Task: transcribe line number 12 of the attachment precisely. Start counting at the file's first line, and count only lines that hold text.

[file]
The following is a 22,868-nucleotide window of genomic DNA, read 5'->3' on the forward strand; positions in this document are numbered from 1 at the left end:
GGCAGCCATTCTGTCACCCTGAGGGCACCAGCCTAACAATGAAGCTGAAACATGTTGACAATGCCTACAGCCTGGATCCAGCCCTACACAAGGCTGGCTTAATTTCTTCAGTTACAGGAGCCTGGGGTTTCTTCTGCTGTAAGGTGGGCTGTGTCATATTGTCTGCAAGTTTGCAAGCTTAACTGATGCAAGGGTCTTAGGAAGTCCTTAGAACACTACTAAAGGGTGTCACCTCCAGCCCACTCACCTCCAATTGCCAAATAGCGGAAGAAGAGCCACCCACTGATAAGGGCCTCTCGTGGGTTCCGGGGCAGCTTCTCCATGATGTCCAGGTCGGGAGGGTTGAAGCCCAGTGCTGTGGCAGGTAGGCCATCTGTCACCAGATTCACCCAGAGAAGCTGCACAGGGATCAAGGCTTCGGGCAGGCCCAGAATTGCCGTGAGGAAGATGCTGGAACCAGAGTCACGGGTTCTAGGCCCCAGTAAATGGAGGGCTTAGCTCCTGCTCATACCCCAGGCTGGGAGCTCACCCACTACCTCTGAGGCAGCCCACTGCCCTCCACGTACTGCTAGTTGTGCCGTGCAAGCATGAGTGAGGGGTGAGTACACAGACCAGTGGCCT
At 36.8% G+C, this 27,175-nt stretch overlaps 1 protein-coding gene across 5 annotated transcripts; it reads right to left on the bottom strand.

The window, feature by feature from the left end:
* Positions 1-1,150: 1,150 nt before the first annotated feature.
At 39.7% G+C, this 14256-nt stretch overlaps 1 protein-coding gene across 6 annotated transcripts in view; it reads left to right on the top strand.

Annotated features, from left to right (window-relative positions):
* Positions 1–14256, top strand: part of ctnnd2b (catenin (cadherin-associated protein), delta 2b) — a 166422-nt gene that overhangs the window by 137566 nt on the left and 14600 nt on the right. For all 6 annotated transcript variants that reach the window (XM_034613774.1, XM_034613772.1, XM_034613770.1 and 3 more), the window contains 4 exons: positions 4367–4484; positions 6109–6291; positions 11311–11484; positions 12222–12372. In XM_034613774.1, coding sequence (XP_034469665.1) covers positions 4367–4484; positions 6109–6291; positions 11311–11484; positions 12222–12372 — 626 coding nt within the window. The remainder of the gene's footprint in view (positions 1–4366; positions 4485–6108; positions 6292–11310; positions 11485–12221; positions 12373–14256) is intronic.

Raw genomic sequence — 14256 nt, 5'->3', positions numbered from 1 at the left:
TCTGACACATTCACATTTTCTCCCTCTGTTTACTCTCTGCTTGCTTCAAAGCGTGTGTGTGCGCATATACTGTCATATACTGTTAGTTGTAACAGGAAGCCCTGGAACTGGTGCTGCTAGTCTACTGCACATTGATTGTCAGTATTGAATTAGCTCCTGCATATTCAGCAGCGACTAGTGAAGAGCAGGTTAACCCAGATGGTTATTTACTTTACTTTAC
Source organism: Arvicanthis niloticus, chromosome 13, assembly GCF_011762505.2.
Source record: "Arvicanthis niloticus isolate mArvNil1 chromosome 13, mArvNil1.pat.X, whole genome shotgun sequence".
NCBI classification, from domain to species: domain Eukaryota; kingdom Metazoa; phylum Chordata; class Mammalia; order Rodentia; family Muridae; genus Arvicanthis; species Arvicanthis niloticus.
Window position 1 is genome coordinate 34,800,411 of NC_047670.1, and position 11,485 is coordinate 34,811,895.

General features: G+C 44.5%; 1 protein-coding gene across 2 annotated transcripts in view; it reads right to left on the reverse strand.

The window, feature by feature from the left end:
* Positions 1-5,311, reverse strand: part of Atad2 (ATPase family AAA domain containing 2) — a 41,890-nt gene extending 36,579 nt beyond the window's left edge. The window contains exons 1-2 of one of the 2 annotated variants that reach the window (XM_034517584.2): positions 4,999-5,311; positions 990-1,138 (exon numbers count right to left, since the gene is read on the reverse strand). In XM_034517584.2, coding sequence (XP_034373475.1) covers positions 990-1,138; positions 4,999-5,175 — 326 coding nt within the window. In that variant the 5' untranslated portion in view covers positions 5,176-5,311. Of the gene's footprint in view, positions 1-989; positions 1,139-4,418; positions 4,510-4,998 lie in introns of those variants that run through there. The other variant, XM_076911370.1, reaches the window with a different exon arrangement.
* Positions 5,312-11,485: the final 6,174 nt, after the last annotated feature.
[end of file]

Source record: "Arvicanthis niloticus isolate mArvNil1 chromosome 13, mArvNil1.pat.X, whole genome shotgun sequence".